In addition to the articles below, I have, beginning in February 2014, been blogging extensively on Mississippi/Southern history, primarily on Reconstruction, the settings for my more recent novels, Camellia Creek and its sequel Honors Banner. I am unabashedly pro-Southern in my treatment of the period and my disdain for the Congress/central government and their supporters of that period who sounded the death knoll of our Founders Republic. If interested, visit Loblolly Log and scroll through the articles. By the very nature of the blog, the more recent ones are farther forward in history, making the history read backwards, but I do have some links that will take the reader back to the beginning (for example my series on James L. Alcorn), from which point he/she can move forward.
Thanks for stopping in,
The Heroine of the Southern Gothic Love Story
The Hero of the Southern Gothic Love Story
Mississippi History-Desoto to Mother England
British West Florida
The Population of British West Florida
Southwest Humor in Nineteenth Century Mississippi Literature
Historical Note on "The Devil's Bastard"
Free Trade and Smuggling Between British West Florida and Spanish Louisiana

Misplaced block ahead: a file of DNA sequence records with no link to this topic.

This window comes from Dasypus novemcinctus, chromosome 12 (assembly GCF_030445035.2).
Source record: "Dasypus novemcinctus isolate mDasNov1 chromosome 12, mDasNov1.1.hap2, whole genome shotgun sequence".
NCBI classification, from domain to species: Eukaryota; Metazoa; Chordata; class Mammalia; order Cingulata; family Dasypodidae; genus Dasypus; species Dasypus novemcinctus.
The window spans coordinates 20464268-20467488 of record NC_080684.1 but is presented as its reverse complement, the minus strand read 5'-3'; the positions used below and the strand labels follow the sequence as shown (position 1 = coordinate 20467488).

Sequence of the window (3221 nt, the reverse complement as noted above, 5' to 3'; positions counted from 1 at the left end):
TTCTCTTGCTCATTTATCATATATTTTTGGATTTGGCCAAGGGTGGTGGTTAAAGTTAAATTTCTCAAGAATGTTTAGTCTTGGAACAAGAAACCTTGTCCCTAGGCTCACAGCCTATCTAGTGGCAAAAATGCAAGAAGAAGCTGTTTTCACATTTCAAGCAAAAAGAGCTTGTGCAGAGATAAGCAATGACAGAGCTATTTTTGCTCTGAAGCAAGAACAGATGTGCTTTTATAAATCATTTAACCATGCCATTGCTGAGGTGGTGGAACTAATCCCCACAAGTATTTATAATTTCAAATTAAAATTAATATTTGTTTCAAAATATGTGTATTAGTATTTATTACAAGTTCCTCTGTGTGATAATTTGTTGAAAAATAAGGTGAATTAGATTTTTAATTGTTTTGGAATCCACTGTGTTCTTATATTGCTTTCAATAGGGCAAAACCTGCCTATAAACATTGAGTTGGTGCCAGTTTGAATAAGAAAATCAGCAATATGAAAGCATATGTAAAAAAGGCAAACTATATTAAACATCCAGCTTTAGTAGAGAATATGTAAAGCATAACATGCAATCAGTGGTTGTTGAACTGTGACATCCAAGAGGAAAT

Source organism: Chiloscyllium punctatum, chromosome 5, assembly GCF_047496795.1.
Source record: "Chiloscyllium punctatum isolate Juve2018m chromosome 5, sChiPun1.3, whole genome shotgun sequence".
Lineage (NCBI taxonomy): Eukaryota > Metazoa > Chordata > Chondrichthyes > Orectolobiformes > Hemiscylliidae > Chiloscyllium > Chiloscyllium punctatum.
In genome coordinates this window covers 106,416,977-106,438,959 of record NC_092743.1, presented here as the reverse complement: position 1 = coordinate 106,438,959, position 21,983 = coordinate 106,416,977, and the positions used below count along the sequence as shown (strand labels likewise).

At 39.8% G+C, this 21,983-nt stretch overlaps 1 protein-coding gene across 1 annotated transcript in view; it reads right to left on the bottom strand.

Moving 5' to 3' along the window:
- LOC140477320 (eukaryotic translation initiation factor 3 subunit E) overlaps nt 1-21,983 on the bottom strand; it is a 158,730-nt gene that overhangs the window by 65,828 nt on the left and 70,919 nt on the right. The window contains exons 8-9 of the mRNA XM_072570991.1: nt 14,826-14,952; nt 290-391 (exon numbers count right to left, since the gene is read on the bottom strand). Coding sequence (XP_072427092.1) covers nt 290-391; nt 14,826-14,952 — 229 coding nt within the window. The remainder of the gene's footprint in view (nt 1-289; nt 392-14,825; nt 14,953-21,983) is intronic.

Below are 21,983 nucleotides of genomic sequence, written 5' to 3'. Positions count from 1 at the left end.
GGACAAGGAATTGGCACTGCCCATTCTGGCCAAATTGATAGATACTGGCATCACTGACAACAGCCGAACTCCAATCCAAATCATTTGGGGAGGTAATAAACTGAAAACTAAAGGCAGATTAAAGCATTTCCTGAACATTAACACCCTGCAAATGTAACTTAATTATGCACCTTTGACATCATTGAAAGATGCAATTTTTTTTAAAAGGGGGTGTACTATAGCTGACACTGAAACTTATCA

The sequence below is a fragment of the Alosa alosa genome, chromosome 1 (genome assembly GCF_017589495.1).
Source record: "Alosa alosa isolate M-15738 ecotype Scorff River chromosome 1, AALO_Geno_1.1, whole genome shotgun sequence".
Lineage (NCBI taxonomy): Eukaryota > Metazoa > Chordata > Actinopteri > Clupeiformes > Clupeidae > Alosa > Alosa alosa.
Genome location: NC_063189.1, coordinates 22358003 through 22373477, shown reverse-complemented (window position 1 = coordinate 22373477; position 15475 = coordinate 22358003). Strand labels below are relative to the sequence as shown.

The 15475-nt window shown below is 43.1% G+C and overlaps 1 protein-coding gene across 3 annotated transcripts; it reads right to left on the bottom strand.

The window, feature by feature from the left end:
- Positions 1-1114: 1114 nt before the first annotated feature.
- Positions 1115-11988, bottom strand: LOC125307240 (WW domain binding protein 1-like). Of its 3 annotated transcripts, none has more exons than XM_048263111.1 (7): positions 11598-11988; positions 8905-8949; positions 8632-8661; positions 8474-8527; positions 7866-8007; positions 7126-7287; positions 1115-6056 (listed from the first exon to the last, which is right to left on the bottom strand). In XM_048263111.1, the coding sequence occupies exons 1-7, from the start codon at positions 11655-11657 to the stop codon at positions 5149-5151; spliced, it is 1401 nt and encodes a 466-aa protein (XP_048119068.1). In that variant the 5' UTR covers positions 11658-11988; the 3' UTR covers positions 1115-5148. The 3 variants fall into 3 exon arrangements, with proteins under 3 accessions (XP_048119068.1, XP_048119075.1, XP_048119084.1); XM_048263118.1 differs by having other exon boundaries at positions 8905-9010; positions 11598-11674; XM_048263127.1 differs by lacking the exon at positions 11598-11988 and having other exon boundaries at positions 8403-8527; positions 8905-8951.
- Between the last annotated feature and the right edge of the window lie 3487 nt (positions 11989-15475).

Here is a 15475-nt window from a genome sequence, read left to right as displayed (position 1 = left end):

Making Soap on an Eighteenth Century British West Florida Farm
Plantations in British West Florida
Women and the Town Market in Eighteenth Century Louisiana
The Old Southwest in the American Revolution: The James Willing Raid
Naval Stores, Turpentine, Lumbermen, and Longleaf Pine
Historical Note on "Wolf Dawson"
A Brief Introduction to Spanish West Florida
So, What Was All That Fuss About Aaron Burr?
Spanish Louisiana's Feliciance County"
Mississippi's Harrison County Coast at the Turn of the Twentieth Century
Historical Note on "Epico Bayou"
Savage Cats, Raccoons, and the French on the Mississippi Gulf Coast
The "Division of Labor" in the Mississippi Timber Industry, 1840-1910
Historical Note on "River's Bend"
Brief History of the Founding of Port Gibson
Introduction to the Historical Note on Honors Banner
The Northern Methodist Church in the South During Occupation and Reconstruction
Military Intelligence, Civilian Operatives, and the Needs of the New United States at the End of the Civil War
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